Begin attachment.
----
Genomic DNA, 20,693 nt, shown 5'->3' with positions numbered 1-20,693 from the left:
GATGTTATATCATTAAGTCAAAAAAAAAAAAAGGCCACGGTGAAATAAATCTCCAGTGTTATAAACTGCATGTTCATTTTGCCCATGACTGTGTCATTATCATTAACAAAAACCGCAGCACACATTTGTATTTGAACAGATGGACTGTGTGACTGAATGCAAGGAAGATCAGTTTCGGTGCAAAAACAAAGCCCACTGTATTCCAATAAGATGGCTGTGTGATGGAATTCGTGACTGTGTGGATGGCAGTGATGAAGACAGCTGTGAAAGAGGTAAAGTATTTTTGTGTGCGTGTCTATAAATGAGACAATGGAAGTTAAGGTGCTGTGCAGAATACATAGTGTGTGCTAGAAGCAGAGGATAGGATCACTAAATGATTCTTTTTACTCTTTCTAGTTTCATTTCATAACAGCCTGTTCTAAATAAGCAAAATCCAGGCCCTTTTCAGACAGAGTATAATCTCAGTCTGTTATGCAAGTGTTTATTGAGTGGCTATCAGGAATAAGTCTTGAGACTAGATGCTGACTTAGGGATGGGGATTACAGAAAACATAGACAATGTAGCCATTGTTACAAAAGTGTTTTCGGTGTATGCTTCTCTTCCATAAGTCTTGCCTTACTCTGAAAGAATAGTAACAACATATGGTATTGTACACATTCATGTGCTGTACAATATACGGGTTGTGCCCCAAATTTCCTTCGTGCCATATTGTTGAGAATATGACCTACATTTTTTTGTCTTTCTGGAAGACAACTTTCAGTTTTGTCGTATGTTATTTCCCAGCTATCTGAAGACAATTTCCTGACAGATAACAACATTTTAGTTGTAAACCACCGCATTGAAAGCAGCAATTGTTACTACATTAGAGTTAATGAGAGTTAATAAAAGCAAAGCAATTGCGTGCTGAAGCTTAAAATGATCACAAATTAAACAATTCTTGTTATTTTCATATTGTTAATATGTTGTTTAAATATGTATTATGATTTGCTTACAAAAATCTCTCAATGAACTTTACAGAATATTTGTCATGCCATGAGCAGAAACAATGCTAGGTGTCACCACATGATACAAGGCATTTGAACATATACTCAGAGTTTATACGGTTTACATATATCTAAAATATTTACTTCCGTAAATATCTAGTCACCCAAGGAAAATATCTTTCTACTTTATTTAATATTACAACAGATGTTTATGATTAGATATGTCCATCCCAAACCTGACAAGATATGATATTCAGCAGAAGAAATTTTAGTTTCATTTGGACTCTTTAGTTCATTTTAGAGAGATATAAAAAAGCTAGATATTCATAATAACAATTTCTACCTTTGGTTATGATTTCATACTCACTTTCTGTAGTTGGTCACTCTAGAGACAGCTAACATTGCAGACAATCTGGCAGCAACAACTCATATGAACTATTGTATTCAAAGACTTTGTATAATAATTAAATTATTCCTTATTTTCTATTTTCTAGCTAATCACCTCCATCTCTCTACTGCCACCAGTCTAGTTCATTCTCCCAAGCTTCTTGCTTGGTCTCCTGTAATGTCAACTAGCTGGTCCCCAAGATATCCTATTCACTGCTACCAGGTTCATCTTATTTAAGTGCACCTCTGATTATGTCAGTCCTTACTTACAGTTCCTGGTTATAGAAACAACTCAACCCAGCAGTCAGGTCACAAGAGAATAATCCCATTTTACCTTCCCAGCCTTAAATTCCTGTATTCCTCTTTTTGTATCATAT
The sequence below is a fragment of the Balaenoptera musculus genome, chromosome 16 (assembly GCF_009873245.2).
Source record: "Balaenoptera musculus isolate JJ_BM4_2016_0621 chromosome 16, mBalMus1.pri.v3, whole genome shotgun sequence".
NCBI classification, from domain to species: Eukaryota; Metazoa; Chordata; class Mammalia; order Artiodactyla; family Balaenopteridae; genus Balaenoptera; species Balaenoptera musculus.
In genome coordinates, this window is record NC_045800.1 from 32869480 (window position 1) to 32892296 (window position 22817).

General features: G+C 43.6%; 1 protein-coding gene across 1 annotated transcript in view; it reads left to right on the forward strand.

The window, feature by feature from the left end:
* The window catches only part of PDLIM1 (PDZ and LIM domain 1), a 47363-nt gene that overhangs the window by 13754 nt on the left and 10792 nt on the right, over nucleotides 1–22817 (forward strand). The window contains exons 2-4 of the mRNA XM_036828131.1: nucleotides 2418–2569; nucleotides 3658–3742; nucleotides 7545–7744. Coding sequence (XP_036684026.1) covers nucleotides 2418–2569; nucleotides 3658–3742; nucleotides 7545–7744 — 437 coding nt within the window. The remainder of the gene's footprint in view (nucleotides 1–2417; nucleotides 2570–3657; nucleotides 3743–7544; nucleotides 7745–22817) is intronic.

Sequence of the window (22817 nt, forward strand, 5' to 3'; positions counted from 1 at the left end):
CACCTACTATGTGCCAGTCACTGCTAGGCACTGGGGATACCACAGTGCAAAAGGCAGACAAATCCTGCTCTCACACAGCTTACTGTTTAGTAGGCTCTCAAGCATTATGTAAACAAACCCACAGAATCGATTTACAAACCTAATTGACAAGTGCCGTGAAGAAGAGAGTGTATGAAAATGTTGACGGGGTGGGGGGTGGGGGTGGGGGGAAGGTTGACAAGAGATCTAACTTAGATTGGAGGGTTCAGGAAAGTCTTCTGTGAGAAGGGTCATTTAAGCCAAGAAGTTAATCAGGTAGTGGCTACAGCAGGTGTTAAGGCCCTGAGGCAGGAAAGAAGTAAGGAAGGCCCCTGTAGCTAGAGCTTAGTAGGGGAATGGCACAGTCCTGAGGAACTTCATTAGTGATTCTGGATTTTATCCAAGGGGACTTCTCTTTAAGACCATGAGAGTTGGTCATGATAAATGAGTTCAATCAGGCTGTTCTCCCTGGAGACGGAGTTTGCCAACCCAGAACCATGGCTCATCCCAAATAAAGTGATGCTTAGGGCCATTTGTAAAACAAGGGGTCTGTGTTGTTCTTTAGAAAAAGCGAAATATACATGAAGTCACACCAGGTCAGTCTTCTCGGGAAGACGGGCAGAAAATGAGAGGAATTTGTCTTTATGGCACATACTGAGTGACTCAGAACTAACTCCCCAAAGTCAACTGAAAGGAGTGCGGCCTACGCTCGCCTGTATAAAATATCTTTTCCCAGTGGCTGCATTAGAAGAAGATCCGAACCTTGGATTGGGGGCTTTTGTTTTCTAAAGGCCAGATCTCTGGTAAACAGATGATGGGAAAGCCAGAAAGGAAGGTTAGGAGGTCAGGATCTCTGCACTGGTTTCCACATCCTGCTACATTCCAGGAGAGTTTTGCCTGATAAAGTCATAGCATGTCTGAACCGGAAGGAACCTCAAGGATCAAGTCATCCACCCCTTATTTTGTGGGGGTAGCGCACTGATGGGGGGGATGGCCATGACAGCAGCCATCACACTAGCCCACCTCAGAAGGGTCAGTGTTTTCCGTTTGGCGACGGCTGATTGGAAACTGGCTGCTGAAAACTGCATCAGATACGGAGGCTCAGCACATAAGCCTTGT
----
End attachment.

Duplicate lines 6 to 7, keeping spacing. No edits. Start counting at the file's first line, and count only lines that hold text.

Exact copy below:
In genome coordinates, this window is record NC_045800.1 from 32869480 (window position 1) to 32892296 (window position 22817).

General features: G+C 43.6%; 1 protein-coding gene across 1 annotated transcript in view; it reads left to right on the forward strand.